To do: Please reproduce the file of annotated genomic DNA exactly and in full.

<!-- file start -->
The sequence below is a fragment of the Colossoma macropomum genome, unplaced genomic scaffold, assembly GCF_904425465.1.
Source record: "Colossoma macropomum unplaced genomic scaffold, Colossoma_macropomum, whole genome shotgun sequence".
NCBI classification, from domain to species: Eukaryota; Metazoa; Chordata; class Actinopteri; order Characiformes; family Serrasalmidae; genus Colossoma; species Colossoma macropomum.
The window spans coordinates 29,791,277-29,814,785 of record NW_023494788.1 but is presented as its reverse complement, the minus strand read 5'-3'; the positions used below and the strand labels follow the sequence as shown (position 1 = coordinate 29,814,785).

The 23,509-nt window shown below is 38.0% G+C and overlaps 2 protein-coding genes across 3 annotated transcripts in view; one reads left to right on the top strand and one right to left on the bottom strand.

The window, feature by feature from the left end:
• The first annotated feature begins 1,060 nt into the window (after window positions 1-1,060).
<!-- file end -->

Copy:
The sequence below is a fragment of the Colossoma macropomum genome, unplaced genomic scaffold, assembly GCF_904425465.1.
Source record: "Colossoma macropomum unplaced genomic scaffold, Colossoma_macropomum, whole genome shotgun sequence".
NCBI classification, from domain to species: Eukaryota; Metazoa; Chordata; class Actinopteri; order Characiformes; family Serrasalmidae; genus Colossoma; species Colossoma macropomum.
The window spans coordinates 29,791,277-29,814,785 of record NW_023494788.1 but is presented as its reverse complement, the minus strand read 5'-3'; the positions used below and the strand labels follow the sequence as shown (position 1 = coordinate 29,814,785).

The 23,509-nt window shown below is 38.0% G+C and overlaps 2 protein-coding genes across 3 annotated transcripts in view; one reads left to right on the top strand and one right to left on the bottom strand.

The window, feature by feature from the left end:
• The first annotated feature begins 1,060 nt into the window (after window positions 1-1,060).